Subtle Is the Lord: The Science and the Life of Albert Einstein

By Abraham Pais | Go to book overview

To the Reader

Turn to the table of contents, follow the entries in italics, and you will find an almost entirely nonscientific biography of Einstein. Turn to the first chapter and you will find a nontechnical tour through this book, some personal reminiscences, and an attempt at a general assessment.

The principal aim of this work is to present a scientific biography of Albert Einstein. I shall attempt to sketch the concepts of the physical world as they were when Einstein became a physicist, how he changed them, and what scientific inheritance he left. This book is an essay in open history, open because Einstein's oeuvre left us with unresolved questions of principle. The search for their answers is a central quest of physics today. Some issues cannot be discussed without entering into mathematical details, but I have tried to hold these to a minimum by directing the reader to standard texts wherever possible.

Science, more than anything else, was Einstein's life, his devotion, his refuge, and his source of detachment. In order to understand the man, it is necessary to follow his scientific ways of thinking and doing. But that is not sufficient. He was also a highly gifted stylist of the German language, a lover of music, a student of philosophy. He was deeply concerned about the human condition. (In his later years, he used to refer to his daily reading of The New York Times as his adrenaline treatment.) He was a husband, a father, a stepfather. He was a Jew. And he is a legend. All these elements are touched on in this story; follow the entries in italics.

Were I asked for a one-sentence biography of Einstein, I would say, 'He was the freest man I have ever known.' Had I to compose a one-sentence scientific biography of him, I would write, "Better than anyone before or after him, he knew how to invent invariance principles and make use of statistical fluctuations.' Were I permitted to use one illustration, I would offer the following drawing:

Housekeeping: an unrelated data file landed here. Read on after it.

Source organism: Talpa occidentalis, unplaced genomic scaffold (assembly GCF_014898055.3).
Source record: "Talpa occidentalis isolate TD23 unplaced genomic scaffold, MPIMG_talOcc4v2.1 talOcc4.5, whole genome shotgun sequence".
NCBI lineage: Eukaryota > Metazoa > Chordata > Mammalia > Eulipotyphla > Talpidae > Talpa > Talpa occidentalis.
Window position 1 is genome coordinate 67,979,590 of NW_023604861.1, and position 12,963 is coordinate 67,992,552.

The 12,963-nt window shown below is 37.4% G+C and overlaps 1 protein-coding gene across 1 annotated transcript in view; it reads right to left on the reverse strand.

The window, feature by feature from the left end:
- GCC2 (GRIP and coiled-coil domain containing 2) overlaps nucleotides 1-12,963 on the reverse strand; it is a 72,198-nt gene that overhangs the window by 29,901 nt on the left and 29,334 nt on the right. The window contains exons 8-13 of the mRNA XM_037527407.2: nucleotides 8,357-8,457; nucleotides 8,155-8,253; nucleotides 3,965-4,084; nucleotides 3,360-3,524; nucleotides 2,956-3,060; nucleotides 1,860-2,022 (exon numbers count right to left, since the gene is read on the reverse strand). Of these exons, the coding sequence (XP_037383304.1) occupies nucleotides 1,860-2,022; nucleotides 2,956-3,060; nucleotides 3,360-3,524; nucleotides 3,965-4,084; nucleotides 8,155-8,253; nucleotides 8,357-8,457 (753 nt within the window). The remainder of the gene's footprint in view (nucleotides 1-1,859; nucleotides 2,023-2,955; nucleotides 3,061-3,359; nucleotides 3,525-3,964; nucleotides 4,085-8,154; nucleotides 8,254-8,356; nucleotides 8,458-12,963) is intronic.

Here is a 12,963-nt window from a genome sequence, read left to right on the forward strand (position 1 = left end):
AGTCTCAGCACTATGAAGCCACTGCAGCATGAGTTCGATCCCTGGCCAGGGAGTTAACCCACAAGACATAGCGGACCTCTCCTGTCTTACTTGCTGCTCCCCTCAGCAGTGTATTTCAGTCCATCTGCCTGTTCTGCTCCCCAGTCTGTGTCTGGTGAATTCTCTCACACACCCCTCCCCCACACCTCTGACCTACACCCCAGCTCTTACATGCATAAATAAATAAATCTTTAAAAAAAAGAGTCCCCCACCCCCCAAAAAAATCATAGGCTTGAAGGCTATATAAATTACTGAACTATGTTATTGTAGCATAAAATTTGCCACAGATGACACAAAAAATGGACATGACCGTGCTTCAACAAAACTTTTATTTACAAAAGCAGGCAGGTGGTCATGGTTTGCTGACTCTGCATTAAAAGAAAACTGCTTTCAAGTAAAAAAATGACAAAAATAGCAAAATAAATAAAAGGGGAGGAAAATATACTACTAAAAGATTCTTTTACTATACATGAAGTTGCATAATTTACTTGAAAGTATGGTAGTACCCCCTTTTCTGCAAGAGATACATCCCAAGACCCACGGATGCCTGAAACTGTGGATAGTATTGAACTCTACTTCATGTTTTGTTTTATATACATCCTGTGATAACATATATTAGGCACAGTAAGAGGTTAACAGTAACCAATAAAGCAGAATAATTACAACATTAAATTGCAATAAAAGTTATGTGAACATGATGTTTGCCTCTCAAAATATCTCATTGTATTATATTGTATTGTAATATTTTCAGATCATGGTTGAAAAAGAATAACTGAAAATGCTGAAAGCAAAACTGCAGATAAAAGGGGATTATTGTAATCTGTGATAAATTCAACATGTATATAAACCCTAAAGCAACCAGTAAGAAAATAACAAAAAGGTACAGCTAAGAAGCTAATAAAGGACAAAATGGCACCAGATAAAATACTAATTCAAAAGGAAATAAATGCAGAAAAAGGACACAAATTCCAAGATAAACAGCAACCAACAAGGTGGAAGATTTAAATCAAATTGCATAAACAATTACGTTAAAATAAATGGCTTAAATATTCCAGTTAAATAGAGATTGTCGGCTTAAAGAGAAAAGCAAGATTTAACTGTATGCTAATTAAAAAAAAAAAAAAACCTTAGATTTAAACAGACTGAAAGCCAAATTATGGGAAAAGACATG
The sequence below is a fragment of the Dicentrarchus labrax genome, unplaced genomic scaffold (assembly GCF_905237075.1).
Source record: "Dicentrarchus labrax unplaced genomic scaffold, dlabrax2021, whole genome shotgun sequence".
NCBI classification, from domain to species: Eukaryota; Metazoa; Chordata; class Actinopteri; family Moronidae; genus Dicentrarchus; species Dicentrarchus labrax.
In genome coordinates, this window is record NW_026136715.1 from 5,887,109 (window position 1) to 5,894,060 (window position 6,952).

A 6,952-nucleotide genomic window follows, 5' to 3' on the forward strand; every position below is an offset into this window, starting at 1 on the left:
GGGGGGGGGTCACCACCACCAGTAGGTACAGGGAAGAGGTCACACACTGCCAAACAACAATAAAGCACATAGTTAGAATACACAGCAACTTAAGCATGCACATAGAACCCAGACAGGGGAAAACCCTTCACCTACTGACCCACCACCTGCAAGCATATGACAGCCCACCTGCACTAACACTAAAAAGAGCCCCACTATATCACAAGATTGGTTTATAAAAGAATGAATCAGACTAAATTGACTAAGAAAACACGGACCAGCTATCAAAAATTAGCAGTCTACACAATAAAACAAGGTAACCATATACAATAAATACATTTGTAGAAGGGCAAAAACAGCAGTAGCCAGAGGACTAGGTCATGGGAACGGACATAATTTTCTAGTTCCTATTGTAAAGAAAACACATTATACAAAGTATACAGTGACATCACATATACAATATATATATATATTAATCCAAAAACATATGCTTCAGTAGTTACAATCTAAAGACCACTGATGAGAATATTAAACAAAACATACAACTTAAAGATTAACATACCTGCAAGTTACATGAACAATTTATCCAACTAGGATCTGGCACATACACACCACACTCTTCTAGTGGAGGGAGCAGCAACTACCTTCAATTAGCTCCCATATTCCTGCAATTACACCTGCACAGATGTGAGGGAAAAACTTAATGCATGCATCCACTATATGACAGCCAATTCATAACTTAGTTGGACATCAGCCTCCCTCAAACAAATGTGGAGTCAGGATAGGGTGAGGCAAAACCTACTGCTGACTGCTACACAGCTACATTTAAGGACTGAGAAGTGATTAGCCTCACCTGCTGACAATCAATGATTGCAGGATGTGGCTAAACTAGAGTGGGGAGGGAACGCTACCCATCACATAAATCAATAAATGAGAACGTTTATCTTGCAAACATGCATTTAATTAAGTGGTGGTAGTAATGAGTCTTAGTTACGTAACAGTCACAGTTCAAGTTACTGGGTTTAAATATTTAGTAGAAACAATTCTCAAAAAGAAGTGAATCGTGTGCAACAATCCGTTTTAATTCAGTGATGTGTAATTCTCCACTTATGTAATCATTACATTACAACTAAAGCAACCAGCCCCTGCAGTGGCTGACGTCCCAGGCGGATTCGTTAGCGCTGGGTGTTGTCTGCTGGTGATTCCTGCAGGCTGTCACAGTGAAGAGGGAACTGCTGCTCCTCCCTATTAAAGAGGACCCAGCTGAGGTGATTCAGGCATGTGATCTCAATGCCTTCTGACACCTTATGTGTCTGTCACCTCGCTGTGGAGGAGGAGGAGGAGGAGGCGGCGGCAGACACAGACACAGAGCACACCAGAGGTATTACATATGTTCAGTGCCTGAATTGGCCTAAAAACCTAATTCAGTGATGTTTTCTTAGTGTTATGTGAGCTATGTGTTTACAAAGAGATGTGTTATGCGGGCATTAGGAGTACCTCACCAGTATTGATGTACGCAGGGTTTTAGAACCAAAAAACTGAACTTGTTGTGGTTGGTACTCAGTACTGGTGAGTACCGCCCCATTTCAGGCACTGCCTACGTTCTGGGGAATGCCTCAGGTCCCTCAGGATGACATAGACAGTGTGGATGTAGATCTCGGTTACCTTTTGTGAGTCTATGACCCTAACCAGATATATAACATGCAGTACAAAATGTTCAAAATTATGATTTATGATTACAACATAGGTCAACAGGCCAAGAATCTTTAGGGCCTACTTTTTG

-vii-

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Subtle Is the Lord: The Science and the Life of Albert Einstein
Table of contents

Table of contents

  • Title Page iii
  • To the Reader vii
  • Contents (entries in Italics Are Almost Entirely Biographical) xi
  • I- Introductory 3
  • 1- Purpose and Plan 5
  • 2- Relativity Theory and Quantum Theory 26
  • 3 - Portrait of the Physicist as a Young Man 49
  • II- Statistical Physics 53
  • 4- Entropy and Probability 55
  • 5- The Reality of Molecules 79
  • III- Relativity, the Special Theory 109
  • 6- ''subtle is the Lord . . .'' 111
  • 7- The New Kinematics 138
  • 8- The Edge of History 163
  • IV- Relativity, the General Theory 175
  • 9- ''The Happiest Thought of My Life'' 177
  • References 184
  • 10- Herr Professor Einstein 190
  • 11- The Prague Papers 192
  • 12- The Einstein-Grossmann Collaboration 208
  • 12- The Einstein-Grossmann Collaboration 208
  • References 228
  • 13- Field Theories of Gravitation 237
  • 14- The Field Equations of Gravitation 239
  • 15 - The New Dynamics 292
  • V- The Later Journey 297
  • 16- ''The Suddenly Famous Doctor Einstein'' 299
  • 17- Unified Field Theory 325
  • VI - The Quantum Theory 355
  • 18 - Preliminaries 363
  • 19- The Light-Quantum 364
  • 20- Einstein and Specific Heats 389
  • 21- The Photon 402
  • 22- Interlude- The Bks Proposal 416
  • 23- A Loss of Identity 423
  • 24- Einstein as a Transitional Figure 435
  • 25- Einstein''s Response to the New Dynamics 440
  • 26- Einstein''s Vision 460
  • VII- Journey''s End 471
  • 27- The Final Decade 473
  • 28- Epilogue 479
  • VIII- Appendices 481
  • 29- Of Tensors and a Hearing Aid and Many Other Things 483
  • 30- How Einstein Got the Nobel Prize 502
  • 31 - Einstein''s Proposals for the Nobel Prize 518
  • 32- An Einstein Chronology 520
  • Name Index 531
  • Subject Index 539
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